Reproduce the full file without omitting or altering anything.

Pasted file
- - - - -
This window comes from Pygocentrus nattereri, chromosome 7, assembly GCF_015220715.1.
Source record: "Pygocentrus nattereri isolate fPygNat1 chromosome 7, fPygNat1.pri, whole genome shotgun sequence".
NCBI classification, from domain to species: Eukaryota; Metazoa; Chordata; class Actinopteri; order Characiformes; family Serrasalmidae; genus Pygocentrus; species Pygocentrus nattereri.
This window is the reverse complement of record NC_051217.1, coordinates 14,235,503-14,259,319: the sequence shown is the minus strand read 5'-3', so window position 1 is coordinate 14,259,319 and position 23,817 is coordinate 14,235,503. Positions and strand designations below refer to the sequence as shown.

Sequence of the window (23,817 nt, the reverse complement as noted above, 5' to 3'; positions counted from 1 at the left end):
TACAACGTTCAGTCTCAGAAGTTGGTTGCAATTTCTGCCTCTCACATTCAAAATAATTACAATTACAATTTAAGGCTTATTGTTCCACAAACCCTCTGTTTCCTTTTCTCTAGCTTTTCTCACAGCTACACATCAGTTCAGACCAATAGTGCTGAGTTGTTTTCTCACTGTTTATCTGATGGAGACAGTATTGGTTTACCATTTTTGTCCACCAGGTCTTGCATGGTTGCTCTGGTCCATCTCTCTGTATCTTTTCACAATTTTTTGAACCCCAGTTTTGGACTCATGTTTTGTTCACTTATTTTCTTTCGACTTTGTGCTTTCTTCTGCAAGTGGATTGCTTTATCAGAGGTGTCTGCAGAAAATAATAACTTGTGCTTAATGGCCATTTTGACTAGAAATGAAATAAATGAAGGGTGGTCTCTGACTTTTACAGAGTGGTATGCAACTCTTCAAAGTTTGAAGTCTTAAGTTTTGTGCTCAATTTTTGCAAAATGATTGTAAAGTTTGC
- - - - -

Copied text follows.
This window comes from Pygocentrus nattereri, chromosome 7, assembly GCF_015220715.1.
Source record: "Pygocentrus nattereri isolate fPygNat1 chromosome 7, fPygNat1.pri, whole genome shotgun sequence".
NCBI classification, from domain to species: Eukaryota; Metazoa; Chordata; class Actinopteri; order Characiformes; family Serrasalmidae; genus Pygocentrus; species Pygocentrus nattereri.
This window is the reverse complement of record NC_051217.1, coordinates 14,235,503-14,259,319: the sequence shown is the minus strand read 5'-3', so window position 1 is coordinate 14,259,319 and position 23,817 is coordinate 14,235,503. Positions and strand designations below refer to the sequence as shown.

Sequence of the window (23,817 nt, the reverse complement as noted above, 5' to 3'; positions counted from 1 at the left end):
TACAACGTTCAGTCTCAGAAGTTGGTTGCAATTTCTGCCTCTCACATTCAAAATAATTACAATTACAATTTAAGGCTTATTGTTCCACAAACCCTCTGTTTCCTTTTCTCTAGCTTTTCTCACAGCTACACATCAGTTCAGACCAATAGTGCTGAGTTGTTTTCTCACTGTTTATCTGATGGAGACAGTATTGGTTTACCATTTTTGTCCACCAGGTCTTGCATGGTTGCTCTGGTCCATCTCTCTGTATCTTTTCACAATTTTTTGAACCCCAGTTTTGGACTCATGTTTTGTTCACTTATTTTCTTTCGACTTTGTGCTTTCTTCTGCAAGTGGATTGCTTTATCAGAGGTGTCTGCAGAAAATAATAACTTGTGCTTAATGGCCATTTTGACTAGAAATGAAATAAATGAAGGGTGGTCTCTGACTTTTACAGAGTGGTATGCAACTCTTCAAAGTTTGAAGTCTTAAGTTTTGTGCTCAATTTTTGCAAAATGATTGTAAAGTTTGC